After winning his first election, Churchill took his seat in the House of Commons in February.


Married Clementine Hozier, daughter of Sir Henry Hozier and Lady Blanche (née Ogilvy) on 12 September.

1908 Daily Graphic front page Wedding of Winston Churchill and Clementine Hozier

Royal Navy

Churchill as First Lord of Admiralty inspecting Royal Navy cadets


During the First World War, the Prime Minister appointed Churchill First Lord of the Admiralty (civilian head of the British Navy) in October. He resigned in May 1915 after the disastrous Gallipoli Campaign.


Appointed Lieutenant-Colonel, commanding 6th Battalion Royal Scots and served on the western front with Grenadier Guards in Fusiliers, France.

Churchill (centre) as Lieutenant-Colonel, commanding the 6th Battalion, the Royal Scots Fusiliers near Ploegstreert, Belgium. Archie Sinclair on Churchill's right, 1916

Winston Churchill talking to reporters on board the liner Europa in New York City upon his arrival to begin a series of lectures in the United States, 11 December 1931


Went on his first lecture tour in the United States. He was the highest-paid lecturer at the time, promoting his books.


In September 1939 Churchill once again was called to serve in government as First Lord of the Admiralty until he became Prime Minister in 1940.

Churchill and Chamberlain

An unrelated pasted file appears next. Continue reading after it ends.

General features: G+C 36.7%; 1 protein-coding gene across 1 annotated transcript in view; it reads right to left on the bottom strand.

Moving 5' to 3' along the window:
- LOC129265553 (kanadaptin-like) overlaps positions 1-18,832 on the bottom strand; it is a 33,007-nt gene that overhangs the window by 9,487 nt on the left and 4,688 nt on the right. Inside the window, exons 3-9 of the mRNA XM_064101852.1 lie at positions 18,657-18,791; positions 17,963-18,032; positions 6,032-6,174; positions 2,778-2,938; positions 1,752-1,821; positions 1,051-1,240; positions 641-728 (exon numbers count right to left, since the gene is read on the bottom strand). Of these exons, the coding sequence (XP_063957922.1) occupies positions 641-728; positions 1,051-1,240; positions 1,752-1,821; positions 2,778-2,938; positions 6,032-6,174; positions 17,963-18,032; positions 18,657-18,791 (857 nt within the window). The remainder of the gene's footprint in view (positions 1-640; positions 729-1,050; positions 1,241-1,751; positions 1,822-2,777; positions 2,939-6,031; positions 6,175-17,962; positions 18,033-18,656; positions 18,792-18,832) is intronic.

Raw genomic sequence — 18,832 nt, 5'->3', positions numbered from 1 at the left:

British Prime Minister Neville Chamberlain, with his future successor Winston Churchill at a medal ceremony attended by the King, London, 1939 © Hulton-Deutsch Collection/CORBIS

Churchill inspects air raid damage in August 1940

Churchill inspects bomb damage caused by the German Luftwaffe during night air raids in Ramsgate, Kent, 28 August 1940. © Imperial War Museum H3514


Prime Minister, First Lord of the Treasury and Minister of Defence on 10 May 1940.


Known to this day as a gifted orator, he gave his important ‘Finest Hour’ speech in June, inspiring the British people to fight on.

Winston Churchill

Winston Churchill addressing the crowds

Iron Curtain speech, Fulton

Winston Churchill and US President Harry Truman at Westminster College in Fulton, Missouri, 1946


He gave his famous ‘Iron Curtain’ speech in Fulton, Missouri at the invitation of President Harry Truman on 5 March, which is noted as the beginning of the Cold War.


Second term as Prime Minister and First Lord of the Treasury

Winston Churchill